Italy’s mafia is seeking to profit from the Chinese coronavirus pandemic by soliciting small businesses and poor families who are facing financial ruin over the virus, prosecutors told Reuters.
Prosecutors believe members of the Italian mafia are offering poor families loans and food during the nation’s coronavirus crisis, giving the mob an opportunity to regain people’s loyalties after decades of having their influence curtailed in Italy, according to a report by Reuters.
“We know that ‘families of friends,’ all of them loan sharks, are making themselves available to give money to the people in difficulty,” said attorney Amedeo Scaramella, who heads the San Giuseppe Moscato Foundation.
The foundation, from Naples, Italy, combats loan sharks, in part by guaranteeing bank loans to people who are considered to be credit risks.
Scaramella told Reuters that loan sharks oftentimes start by offering people loan rates that compete with banks, and then later entrap them by driving up the loans to 300 percent.
Federico Cafiero De Raho, Italy’s national anti-mafia prosecutor, told Reuters that he and his agents “have evidence” of the mob seeking to profit from the Chinese coronavirus and that his agents have noticed Camorra clans giving free food to families low on money due to the national lockdown measures implemented in response to the virus.
“The Camorra knows this is the right time to invest,” added De Raho.
The report added that a Naples charity worker, Antonio Lucidi, mentioned that he had raised more than $162,000 to deliver food to families in need so they would not have to accept it from the mafia during the lockdown.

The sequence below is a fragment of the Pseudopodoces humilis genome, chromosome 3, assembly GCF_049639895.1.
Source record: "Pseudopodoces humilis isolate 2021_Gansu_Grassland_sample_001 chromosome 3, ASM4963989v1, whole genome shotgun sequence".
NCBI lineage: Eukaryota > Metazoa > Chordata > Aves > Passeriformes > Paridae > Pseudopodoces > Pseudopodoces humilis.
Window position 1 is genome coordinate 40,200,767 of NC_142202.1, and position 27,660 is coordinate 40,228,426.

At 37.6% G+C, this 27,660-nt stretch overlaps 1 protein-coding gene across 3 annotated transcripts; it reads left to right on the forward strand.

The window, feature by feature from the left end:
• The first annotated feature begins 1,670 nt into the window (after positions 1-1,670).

“When hunger becomes a real issue, it’s hard to resist temptation,” Lucidi told Reuters.
The Italian mafia is not the only mob seeking to profit from the Chinese coronavirus. In Greece, police have recently seized 11 tons of hand sanitizer from a warehouse owned by a Roma mafia boss who sought to make money off the virus.
The Italian mafia may have further incentive to profit from fallout due to the coronavirus, as the coronavirus has negatively impacted the mob economy, according to officials, who say that the national lockdown has made it difficult for the mafia to move around.
“The collapse of drug dealing is causing serious damage,” said Michele Emiliano, the governor of Italy’s southern Puglia region.
The report added that Nicola Gratteri — one of Italy’s best-known prosecutors, who has to live with a 24-hour police escort due to his investigations into the mafia — added that the mob was more than willing to help small businesses during the nation’s coronavirus crisis.
“Mobsters can buy these properties (if loans are not repaid) and use them for money laundering,” Gratteri told Reuters. “Mobsters want less guarantees on loans because, for them, the main guarantee is the life of the victim.”